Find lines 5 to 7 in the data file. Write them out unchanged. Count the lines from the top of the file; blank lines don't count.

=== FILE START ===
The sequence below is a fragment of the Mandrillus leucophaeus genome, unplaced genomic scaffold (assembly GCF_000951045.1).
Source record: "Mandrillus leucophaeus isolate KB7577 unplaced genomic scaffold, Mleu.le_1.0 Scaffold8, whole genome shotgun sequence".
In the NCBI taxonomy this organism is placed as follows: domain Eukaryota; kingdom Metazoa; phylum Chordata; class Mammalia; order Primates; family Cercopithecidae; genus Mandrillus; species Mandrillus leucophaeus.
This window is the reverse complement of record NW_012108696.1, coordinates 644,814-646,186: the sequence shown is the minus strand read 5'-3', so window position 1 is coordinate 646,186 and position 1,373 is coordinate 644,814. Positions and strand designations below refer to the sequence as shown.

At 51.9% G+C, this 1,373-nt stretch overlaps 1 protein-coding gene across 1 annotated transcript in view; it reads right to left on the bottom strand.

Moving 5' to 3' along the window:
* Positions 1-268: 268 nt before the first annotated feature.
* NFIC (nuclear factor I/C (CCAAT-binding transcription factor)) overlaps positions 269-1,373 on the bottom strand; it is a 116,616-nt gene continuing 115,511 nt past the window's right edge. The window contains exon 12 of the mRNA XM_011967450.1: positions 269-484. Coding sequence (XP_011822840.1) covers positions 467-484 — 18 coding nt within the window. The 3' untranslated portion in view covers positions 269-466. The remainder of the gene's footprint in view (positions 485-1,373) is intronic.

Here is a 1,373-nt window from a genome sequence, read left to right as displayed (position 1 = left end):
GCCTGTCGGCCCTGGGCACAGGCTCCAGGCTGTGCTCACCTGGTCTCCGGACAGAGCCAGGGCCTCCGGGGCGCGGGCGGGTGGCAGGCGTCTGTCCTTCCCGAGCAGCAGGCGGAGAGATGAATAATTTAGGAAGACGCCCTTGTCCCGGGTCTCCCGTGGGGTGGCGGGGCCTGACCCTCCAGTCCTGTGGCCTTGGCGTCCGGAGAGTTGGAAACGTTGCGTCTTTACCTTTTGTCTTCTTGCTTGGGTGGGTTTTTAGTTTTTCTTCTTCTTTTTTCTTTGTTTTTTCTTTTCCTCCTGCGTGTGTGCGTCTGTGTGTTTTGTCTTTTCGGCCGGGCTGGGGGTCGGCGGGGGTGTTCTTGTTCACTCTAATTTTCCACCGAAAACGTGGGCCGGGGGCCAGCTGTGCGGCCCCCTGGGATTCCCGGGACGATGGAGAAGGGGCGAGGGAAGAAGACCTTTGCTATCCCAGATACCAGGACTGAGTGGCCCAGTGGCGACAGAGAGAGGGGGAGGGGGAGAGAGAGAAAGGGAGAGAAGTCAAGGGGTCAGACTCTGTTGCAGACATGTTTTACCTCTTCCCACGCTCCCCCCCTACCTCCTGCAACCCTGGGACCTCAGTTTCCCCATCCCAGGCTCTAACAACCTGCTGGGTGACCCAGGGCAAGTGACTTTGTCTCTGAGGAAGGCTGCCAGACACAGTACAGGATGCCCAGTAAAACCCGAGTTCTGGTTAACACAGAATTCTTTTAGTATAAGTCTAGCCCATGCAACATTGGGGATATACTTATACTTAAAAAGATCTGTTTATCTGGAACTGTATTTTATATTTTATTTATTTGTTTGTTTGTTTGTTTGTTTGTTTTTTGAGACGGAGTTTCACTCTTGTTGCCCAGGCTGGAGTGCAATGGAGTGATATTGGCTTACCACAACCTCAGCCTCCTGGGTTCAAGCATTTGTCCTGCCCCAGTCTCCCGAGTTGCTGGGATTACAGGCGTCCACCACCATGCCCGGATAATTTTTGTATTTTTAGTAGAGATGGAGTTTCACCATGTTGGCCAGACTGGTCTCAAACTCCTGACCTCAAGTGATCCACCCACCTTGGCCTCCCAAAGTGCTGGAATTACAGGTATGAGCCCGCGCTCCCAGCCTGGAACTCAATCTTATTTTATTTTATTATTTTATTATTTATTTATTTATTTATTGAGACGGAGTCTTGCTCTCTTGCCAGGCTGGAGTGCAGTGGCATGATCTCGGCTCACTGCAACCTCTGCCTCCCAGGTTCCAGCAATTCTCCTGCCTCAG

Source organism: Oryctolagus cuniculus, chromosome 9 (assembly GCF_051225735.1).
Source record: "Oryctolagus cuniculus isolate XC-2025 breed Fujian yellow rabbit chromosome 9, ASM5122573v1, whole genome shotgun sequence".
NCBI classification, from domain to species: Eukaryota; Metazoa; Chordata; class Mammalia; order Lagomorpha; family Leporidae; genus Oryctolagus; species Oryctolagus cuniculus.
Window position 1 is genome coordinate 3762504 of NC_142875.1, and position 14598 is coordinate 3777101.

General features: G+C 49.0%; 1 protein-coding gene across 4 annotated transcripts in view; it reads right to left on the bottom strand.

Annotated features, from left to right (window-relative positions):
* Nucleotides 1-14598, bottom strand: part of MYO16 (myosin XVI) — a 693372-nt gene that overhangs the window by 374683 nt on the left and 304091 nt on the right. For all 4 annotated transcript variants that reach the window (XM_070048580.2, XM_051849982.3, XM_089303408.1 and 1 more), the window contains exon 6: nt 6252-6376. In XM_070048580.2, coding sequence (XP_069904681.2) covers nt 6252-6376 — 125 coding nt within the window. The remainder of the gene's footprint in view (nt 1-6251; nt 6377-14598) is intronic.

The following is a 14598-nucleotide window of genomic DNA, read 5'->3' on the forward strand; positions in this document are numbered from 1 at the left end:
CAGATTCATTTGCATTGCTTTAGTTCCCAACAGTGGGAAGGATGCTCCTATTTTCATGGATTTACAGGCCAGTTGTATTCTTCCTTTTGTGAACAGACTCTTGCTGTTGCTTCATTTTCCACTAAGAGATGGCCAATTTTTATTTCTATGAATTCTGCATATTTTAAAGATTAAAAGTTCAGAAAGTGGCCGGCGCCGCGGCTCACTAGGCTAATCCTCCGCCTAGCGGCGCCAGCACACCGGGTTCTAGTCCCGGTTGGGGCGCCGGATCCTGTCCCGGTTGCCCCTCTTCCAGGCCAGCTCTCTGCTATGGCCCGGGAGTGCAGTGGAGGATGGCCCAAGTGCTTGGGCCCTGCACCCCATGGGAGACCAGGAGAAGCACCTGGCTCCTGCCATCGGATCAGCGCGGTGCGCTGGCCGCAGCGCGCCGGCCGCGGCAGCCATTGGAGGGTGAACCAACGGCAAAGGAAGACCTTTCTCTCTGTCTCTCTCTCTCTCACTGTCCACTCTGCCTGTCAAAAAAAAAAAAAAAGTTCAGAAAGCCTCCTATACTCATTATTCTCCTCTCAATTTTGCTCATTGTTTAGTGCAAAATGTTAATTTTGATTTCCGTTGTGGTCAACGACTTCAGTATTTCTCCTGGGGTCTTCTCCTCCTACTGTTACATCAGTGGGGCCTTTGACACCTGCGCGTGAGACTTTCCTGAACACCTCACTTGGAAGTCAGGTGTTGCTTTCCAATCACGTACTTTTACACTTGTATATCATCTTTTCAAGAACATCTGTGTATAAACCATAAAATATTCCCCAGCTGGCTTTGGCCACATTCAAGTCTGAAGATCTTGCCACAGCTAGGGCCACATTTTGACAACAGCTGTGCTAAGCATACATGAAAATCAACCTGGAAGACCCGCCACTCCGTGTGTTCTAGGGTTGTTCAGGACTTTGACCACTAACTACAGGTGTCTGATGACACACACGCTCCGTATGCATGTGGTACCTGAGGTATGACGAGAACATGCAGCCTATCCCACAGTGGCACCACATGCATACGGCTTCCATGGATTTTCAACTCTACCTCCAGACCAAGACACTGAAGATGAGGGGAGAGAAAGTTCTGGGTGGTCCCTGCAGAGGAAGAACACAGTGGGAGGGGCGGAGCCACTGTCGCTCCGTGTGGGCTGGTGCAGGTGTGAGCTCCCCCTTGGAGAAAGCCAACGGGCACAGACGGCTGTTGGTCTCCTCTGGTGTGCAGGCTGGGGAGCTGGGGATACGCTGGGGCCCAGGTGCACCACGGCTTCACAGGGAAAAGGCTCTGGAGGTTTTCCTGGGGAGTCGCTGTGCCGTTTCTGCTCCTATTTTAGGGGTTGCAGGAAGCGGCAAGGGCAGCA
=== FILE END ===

At 51.9% G+C, this 1,373-nt stretch overlaps 1 protein-coding gene across 1 annotated transcript in view; it reads right to left on the bottom strand.

Moving 5' to 3' along the window:
* Positions 1-268: 268 nt before the first annotated feature.